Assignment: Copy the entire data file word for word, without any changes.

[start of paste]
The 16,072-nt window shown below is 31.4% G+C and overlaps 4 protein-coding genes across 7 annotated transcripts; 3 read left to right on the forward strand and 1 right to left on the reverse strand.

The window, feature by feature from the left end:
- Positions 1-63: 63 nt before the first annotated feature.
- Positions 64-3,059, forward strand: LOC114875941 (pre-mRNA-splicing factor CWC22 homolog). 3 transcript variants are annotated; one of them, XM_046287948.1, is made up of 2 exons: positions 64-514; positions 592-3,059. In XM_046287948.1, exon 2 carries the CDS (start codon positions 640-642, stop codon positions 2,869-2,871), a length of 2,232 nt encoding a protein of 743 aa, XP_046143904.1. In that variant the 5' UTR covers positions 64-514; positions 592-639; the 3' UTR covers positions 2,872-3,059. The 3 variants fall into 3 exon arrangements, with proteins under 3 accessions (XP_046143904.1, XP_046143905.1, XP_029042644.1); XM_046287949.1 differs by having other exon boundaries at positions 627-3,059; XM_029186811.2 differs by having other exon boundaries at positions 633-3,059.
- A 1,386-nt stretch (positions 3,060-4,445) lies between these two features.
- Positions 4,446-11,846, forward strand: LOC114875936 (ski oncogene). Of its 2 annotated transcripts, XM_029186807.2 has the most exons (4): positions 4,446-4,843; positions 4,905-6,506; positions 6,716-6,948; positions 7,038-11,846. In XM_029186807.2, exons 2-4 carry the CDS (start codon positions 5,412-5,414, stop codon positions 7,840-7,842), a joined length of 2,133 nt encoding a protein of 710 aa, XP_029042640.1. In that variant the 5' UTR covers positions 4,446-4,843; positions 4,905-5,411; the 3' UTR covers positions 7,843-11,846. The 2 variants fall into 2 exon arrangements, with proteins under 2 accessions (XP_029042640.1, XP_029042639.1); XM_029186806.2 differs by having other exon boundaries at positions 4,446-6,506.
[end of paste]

The 16,072-nt window shown below is 31.4% G+C and overlaps 4 protein-coding genes across 7 annotated transcripts; 3 read left to right on the forward strand and 1 right to left on the reverse strand.

The window, feature by feature from the left end:
- Positions 1-63: 63 nt before the first annotated feature.
- Positions 64-3,059, forward strand: LOC114875941 (pre-mRNA-splicing factor CWC22 homolog). 3 transcript variants are annotated; one of them, XM_046287948.1, is made up of 2 exons: positions 64-514; positions 592-3,059. In XM_046287948.1, exon 2 carries the CDS (start codon positions 640-642, stop codon positions 2,869-2,871), a length of 2,232 nt encoding a protein of 743 aa, XP_046143904.1. In that variant the 5' UTR covers positions 64-514; positions 592-639; the 3' UTR covers positions 2,872-3,059. The 3 variants fall into 3 exon arrangements, with proteins under 3 accessions (XP_046143904.1, XP_046143905.1, XP_029042644.1); XM_046287949.1 differs by having other exon boundaries at positions 627-3,059; XM_029186811.2 differs by having other exon boundaries at positions 633-3,059.
- A 1,386-nt stretch (positions 3,060-4,445) lies between these two features.
- Positions 4,446-11,846, forward strand: LOC114875936 (ski oncogene). Of its 2 annotated transcripts, XM_029186807.2 has the most exons (4): positions 4,446-4,843; positions 4,905-6,506; positions 6,716-6,948; positions 7,038-11,846. In XM_029186807.2, exons 2-4 carry the CDS (start codon positions 5,412-5,414, stop codon positions 7,840-7,842), a joined length of 2,133 nt encoding a protein of 710 aa, XP_029042640.1. In that variant the 5' UTR covers positions 4,446-4,843; positions 4,905-5,411; the 3' UTR covers positions 7,843-11,846. The 2 variants fall into 2 exon arrangements, with proteins under 2 accessions (XP_029042640.1, XP_029042639.1); XM_029186806.2 differs by having other exon boundaries at positions 4,446-6,506.